Even in my secret identity as mild-mannered
reporter teacher I’m not a huge Christmas fan. I mean, I understand the ideas and all, both those based around the solstice and the way the traditions have been pinched more recently by the Christians, but I just don’t like it much. (For those of a Christian tradition, how about an assignment: compare and contrast 1 and 2.) Blame whatever you like, I just try not to get too grumpy as I’ve two kids of my own and around 250 by proxy. And as my similarly-atheist spouse has taken the seven year old out to a carol service, it seems appropriate to share a few festive thoughts and links. It’s that or get depressed about the loss of Christopher Hitchens.
Tim Minchin’s White Wine In The Sun is a good place to start. I’ve put the link to open in a new window/tab so you can play it while you read the rest of the post. Or instead of reading my wittering, you could check out @alomshaha‘s Cif article last year in the Guardian about enjoying Christmas as an atheist. Better written than I’d manage, but pretty close to my own views.
As a parent I’ve struggled with the ideas of Father Christmas and the Tooth Fairy (and yes, I’m also familiar with the idea that all teachers are de-facto ‘liars-to-children’). One of my proudest moments this year was when a car journey with my son turned into an impromptu philosophical discussion. In the summer he wasn’t quite seven and was newly gappy, for the third time. He asked, hesitantly, if he’d still get money under his pillow if he didn’t believe in a fairy that took his tooth away. Fifteen minutes and paraphrased explanations of Pascal’s Wager and Occam’s Razor later, I knew we were doing something right. I’m now wondering if he’ll ask about Santa before or after the 25th. Whatever happens, I’m glad I read this piece by Myra Zepf in New Humanist about why atheists should let kids believe in Santa.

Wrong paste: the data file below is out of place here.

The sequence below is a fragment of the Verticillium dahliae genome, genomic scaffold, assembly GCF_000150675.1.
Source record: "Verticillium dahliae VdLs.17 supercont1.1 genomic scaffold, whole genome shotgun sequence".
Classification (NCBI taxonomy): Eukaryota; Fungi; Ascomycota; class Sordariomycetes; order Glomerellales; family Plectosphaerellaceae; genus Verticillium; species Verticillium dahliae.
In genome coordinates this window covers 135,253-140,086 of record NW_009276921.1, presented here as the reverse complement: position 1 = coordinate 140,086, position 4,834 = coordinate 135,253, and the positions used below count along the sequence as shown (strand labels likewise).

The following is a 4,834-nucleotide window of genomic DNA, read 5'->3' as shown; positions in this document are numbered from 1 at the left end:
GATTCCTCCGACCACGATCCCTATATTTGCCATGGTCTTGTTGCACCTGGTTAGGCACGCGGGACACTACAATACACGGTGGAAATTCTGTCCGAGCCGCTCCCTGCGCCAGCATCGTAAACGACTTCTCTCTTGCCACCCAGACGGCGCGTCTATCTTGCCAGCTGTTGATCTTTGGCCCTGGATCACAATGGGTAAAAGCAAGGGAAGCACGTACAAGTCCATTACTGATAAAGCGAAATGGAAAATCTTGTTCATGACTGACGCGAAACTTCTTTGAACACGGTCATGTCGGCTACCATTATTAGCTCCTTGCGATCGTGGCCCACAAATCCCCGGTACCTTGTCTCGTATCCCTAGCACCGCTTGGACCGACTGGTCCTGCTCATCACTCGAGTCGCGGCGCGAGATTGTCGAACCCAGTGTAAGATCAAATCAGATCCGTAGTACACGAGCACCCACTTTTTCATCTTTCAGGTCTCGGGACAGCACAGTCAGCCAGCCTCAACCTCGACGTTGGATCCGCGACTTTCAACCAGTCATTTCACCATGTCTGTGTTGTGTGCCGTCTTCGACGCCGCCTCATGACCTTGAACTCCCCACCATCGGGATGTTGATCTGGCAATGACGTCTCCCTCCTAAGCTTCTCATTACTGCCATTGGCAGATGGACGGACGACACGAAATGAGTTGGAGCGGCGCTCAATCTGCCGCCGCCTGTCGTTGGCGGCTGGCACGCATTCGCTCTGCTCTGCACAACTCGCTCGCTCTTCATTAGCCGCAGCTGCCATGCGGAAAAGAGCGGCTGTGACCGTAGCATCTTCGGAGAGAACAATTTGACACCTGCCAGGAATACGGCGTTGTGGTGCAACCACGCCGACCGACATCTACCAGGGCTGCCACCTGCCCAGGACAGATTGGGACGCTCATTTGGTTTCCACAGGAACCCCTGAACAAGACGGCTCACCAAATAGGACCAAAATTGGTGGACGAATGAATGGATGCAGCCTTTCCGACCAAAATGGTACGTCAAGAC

Okay, if you need something to do in school, I will make a token link to last year’s Adaptations of Santa and Rudolf activity.
Finally, it’s probably too late to buy it for this year unless you read as fast as I do, but I strongly recommend Roger Highfield’s The Science of Christmas. This is usually on loan to one or other of my students. Personally, I tend to reread Hogfather each December, as it’s the closest I get to feeling seasonal. And let’s face it, who can go wrong with Terry Pratchett?
Whatever you do, and whatever your religious faith or lack of it, I hope you enjoy some time with your family (or possibly away from them) this winter.
3 thoughts on “Bah Humbug”
Nice post mate. Been so busy I hadn’t even noticed hitchens had died :p
I have to take issue with the lies to children thing. As a teacher I don’t lie to kids (except very occasionally for the craic)
The idea of an electron orbiting like a solar system is called a model and it’s no more a lie than the tube map. I think we’re good at getting kids to evaluate models in ks3 but so little time in ks4 it just gets left by the side.
Any teacher who starts an A level lesson by saying. “ok we lied to you in ks4, this is how it REALLY is” doesn’t belong in the profession, for a number of reasons.
As for Santa, if I had kids, I think I’d toe the line 🙂
I like the analogy of the tube map as a model – and yes, i completely agree with the idea of using models, clearly labelled with their limitations, to lead kids towards better understanding. But it should always be a deliberate choice, not an accident, which makes up less than honest. I think Pratchett etc explained this nicely.
I’m a fan of the “I think you’ll find it’s a little more complicated than that” way of bridging the gap between GCSE and A-level – everything they’ve learnt is “right” in that it is, as Declan says, a model. Dot and cross diagrams work perfectly. Lines to indicate bonds are standard nomenclature. Atomic structure is perhaps one of the best examples of “lies-to-children”, and it is a simplified model. But at KS3 and for all but the most able KS4 students, I think orbitals as an electron density map is a bit too advanced (probability of finding electrons in that location is as far as I got with 1st year undergrad chemistry and now it’s taught at AS – I shudder to think what the undergrads are learning!).
In my subject, the equation for respiration is a massive oversimplification. But it works. And without that simple equation, the students wouldn’t be able to build on that when they look at the numerous reactions that take place during respiration.
I’m not entirely sure what my point was now, but the phrase “lies-to-children” does not mean we’re lying to them, just that we’re only explaining things at the level they are able to understand with models and analogies that they can deal with.